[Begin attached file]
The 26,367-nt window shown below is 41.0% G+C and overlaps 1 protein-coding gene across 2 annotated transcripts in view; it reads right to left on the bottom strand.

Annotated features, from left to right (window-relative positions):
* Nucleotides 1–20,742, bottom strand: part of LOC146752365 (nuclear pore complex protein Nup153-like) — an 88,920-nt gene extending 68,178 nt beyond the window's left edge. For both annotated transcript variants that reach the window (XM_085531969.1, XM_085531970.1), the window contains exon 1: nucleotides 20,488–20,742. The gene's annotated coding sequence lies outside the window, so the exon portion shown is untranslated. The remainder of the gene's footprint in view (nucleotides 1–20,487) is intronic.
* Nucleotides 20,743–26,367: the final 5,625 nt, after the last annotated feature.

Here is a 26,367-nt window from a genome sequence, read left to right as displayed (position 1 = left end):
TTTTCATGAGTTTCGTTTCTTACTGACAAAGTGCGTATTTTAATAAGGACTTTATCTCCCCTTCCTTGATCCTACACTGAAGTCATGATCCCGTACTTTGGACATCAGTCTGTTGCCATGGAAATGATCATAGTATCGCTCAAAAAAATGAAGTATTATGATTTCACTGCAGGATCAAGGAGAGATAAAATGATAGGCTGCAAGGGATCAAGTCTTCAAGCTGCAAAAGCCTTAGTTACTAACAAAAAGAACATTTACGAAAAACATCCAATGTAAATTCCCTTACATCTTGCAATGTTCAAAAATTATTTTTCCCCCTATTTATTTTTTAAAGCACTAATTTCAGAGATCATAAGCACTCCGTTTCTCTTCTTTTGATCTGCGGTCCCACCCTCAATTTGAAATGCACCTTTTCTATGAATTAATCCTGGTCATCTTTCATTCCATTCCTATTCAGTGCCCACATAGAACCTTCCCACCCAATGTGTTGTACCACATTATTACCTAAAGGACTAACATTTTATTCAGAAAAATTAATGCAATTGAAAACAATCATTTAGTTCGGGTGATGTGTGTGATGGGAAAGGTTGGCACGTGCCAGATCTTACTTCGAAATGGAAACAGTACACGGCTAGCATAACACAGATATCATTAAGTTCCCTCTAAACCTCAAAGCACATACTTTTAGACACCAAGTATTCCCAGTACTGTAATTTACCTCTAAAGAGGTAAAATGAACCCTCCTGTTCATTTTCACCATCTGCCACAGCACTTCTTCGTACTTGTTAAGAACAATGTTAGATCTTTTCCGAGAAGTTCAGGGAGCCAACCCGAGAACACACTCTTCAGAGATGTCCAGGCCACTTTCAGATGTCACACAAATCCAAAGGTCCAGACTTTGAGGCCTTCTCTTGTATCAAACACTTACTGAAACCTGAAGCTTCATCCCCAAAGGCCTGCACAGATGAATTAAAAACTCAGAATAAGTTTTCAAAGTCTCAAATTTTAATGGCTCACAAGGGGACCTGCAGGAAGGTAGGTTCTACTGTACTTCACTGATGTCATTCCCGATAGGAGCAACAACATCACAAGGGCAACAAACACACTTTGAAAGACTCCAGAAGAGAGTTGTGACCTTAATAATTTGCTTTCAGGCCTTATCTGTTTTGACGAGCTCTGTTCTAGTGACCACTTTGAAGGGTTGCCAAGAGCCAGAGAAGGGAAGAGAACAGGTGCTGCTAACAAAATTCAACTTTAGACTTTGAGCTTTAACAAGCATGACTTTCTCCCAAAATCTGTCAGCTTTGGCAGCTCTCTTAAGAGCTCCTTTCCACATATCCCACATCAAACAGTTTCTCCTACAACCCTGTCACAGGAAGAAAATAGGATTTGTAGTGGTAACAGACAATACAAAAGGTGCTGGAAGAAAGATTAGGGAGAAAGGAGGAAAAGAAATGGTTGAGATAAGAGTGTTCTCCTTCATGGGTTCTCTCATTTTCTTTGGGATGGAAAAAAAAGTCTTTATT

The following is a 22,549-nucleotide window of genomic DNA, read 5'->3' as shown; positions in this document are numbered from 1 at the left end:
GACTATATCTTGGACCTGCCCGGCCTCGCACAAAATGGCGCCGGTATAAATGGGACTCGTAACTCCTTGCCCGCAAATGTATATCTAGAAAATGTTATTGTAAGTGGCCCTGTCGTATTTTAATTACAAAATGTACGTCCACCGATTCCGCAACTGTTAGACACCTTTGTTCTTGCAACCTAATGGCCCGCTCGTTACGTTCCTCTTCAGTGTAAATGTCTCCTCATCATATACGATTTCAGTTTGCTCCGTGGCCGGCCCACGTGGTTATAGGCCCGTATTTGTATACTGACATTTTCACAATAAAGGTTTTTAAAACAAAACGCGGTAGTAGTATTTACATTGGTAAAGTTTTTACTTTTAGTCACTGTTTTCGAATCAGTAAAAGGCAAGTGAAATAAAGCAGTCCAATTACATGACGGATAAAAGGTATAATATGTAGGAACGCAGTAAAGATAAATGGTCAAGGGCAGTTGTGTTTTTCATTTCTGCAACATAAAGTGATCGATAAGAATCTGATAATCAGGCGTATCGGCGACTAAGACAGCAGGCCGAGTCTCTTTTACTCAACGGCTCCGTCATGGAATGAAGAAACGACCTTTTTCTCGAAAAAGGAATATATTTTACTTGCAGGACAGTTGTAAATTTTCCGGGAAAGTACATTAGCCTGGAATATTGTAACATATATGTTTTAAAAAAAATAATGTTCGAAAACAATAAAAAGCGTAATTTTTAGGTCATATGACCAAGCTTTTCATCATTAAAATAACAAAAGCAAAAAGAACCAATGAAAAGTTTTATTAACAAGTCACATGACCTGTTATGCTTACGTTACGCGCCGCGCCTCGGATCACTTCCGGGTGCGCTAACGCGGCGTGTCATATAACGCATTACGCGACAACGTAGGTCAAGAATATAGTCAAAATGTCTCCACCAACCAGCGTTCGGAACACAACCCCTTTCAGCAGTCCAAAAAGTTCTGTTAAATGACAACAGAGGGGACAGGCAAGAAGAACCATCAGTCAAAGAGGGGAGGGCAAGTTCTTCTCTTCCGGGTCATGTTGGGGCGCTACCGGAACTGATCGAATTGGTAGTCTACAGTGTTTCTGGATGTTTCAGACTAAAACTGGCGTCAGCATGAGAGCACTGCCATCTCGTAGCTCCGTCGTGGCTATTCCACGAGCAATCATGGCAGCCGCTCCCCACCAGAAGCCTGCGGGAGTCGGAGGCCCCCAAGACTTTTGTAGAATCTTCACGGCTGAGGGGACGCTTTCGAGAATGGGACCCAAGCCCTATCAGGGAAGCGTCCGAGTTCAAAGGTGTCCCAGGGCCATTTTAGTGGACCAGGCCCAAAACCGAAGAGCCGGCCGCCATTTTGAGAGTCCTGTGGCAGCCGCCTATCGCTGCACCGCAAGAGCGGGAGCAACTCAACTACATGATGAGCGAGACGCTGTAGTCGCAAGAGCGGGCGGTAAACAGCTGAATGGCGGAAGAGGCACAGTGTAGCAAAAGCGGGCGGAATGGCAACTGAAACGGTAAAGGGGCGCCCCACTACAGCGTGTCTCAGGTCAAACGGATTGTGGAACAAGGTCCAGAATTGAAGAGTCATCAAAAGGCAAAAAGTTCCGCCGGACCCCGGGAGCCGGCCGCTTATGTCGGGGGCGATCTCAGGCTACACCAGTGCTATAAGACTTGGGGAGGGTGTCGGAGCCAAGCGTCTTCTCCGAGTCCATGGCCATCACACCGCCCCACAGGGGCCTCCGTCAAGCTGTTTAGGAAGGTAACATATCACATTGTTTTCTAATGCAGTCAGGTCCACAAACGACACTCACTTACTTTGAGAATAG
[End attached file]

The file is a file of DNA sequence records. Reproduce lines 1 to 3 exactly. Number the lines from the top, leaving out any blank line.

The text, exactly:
The 26,367-nt window shown below is 41.0% G+C and overlaps 1 protein-coding gene across 2 annotated transcripts in view; it reads right to left on the bottom strand.

Annotated features, from left to right (window-relative positions):
* Nucleotides 1–20,742, bottom strand: part of LOC146752365 (nuclear pore complex protein Nup153-like) — an 88,920-nt gene extending 68,178 nt beyond the window's left edge. For both annotated transcript variants that reach the window (XM_085531969.1, XM_085531970.1), the window contains exon 1: nucleotides 20,488–20,742. The gene's annotated coding sequence lies outside the window, so the exon portion shown is untranslated. The remainder of the gene's footprint in view (nucleotides 1–20,487) is intronic.